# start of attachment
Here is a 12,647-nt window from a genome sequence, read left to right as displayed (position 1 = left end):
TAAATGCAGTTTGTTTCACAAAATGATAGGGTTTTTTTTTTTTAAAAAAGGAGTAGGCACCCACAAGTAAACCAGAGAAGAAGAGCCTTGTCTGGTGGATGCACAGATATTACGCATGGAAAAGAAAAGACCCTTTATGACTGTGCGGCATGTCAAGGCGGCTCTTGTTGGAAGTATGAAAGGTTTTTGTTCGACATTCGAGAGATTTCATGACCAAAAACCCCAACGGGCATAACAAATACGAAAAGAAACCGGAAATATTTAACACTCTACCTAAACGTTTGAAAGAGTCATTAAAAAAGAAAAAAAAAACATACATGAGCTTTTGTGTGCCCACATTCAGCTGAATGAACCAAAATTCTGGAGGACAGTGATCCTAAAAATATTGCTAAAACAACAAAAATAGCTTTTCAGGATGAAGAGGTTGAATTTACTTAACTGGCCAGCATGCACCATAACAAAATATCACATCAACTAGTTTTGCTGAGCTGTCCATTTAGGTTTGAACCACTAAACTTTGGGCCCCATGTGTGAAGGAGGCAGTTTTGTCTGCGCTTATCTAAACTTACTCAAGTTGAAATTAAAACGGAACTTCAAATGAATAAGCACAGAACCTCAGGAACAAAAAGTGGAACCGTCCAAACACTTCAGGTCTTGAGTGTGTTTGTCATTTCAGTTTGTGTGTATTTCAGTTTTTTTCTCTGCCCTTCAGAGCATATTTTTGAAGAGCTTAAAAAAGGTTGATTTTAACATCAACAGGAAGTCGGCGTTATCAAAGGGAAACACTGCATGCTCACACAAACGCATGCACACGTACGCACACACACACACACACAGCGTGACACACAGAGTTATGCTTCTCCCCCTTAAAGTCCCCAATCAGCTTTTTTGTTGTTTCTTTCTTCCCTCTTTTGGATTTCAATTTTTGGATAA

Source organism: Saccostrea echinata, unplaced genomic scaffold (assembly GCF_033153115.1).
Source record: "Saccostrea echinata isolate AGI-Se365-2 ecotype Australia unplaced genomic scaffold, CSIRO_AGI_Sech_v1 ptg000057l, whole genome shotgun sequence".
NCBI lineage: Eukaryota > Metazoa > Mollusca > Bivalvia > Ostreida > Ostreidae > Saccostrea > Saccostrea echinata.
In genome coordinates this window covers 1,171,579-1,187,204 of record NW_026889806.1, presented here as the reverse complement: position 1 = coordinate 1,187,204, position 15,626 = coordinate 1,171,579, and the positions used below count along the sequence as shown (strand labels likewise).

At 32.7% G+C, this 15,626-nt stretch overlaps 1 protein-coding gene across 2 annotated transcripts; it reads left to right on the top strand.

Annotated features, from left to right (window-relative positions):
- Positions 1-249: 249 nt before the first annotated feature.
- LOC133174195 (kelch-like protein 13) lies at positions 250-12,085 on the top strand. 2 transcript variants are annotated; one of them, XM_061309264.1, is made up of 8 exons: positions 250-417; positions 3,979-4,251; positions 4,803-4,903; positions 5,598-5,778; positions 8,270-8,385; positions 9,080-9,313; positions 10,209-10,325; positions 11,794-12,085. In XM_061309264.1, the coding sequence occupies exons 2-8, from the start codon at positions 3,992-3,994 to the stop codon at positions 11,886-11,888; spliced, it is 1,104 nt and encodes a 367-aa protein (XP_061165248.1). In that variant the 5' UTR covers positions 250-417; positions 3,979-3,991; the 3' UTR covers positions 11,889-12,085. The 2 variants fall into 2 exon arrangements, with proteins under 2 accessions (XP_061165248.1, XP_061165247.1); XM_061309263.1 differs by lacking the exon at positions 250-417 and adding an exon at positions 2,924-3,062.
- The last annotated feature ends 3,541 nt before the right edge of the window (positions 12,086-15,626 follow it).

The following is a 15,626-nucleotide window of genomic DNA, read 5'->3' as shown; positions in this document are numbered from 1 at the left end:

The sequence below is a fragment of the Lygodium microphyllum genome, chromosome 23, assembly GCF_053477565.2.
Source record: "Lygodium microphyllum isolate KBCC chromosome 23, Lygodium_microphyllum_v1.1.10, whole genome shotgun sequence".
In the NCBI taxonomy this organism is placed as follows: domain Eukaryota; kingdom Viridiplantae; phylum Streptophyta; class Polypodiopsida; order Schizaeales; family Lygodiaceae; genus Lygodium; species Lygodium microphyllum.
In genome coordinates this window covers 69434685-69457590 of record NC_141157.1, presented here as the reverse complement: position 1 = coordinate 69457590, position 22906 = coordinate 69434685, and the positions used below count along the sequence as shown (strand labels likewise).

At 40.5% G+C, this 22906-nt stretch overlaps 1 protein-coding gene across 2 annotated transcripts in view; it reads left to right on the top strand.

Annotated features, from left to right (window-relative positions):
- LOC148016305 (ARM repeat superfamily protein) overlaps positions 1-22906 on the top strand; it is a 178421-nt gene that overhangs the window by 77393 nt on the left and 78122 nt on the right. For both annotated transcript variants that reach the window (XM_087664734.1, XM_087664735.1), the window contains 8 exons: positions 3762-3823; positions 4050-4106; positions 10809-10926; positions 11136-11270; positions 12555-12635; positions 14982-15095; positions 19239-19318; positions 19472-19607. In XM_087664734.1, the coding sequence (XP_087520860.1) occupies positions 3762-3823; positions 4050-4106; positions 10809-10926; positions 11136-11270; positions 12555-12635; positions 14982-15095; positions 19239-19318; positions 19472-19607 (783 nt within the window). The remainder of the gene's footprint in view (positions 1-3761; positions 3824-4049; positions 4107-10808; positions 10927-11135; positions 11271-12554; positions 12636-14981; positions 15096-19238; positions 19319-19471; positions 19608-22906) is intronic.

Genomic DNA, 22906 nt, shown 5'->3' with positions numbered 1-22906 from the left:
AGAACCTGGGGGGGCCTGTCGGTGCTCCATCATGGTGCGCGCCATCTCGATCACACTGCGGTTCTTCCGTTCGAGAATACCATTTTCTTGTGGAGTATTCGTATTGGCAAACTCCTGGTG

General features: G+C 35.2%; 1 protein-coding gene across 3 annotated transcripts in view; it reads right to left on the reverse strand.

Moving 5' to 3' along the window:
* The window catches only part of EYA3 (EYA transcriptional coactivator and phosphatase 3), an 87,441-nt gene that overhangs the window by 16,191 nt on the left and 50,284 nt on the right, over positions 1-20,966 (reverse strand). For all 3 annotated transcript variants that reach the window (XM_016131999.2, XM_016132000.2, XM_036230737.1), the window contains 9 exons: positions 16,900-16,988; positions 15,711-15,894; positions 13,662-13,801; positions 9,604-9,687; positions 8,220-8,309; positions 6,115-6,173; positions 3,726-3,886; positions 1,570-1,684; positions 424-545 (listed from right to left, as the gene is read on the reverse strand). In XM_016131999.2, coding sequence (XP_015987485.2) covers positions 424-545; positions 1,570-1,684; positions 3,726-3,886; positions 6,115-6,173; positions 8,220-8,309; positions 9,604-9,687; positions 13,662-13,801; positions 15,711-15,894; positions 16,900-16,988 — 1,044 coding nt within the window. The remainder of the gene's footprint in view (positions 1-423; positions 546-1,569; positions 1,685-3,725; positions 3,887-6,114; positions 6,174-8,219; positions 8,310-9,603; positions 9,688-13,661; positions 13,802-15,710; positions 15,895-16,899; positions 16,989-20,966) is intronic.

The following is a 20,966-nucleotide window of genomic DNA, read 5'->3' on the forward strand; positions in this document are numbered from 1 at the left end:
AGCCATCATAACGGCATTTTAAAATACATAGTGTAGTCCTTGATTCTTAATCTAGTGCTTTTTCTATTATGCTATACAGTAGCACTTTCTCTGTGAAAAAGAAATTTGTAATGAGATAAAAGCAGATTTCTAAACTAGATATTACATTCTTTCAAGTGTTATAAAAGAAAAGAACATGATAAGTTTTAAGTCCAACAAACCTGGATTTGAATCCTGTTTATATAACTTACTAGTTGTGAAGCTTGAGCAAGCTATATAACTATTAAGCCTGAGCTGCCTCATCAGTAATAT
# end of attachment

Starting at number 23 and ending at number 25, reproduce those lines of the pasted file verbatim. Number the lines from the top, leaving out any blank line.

Moving 5' to 3' along the window:
* The window catches only part of EYA3 (EYA transcriptional coactivator and phosphatase 3), an 87,441-nt gene that overhangs the window by 16,191 nt on the left and 50,284 nt on the right, over positions 1-20,966 (reverse strand). For all 3 annotated transcript variants that reach the window (XM_016131999.2, XM_016132000.2, XM_036230737.1), the window contains 9 exons: positions 16,900-16,988; positions 15,711-15,894; positions 13,662-13,801; positions 9,604-9,687; positions 8,220-8,309; positions 6,115-6,173; positions 3,726-3,886; positions 1,570-1,684; positions 424-545 (listed from right to left, as the gene is read on the reverse strand). In XM_016131999.2, coding sequence (XP_015987485.2) covers positions 424-545; positions 1,570-1,684; positions 3,726-3,886; positions 6,115-6,173; positions 8,220-8,309; positions 9,604-9,687; positions 13,662-13,801; positions 15,711-15,894; positions 16,900-16,988 — 1,044 coding nt within the window. The remainder of the gene's footprint in view (positions 1-423; positions 546-1,569; positions 1,685-3,725; positions 3,887-6,114; positions 6,174-8,219; positions 8,310-9,603; positions 9,688-13,661; positions 13,802-15,710; positions 15,895-16,899; positions 16,989-20,966) is intronic.

The following is a 20,966-nucleotide window of genomic DNA, read 5'->3' on the forward strand; positions in this document are numbered from 1 at the left end: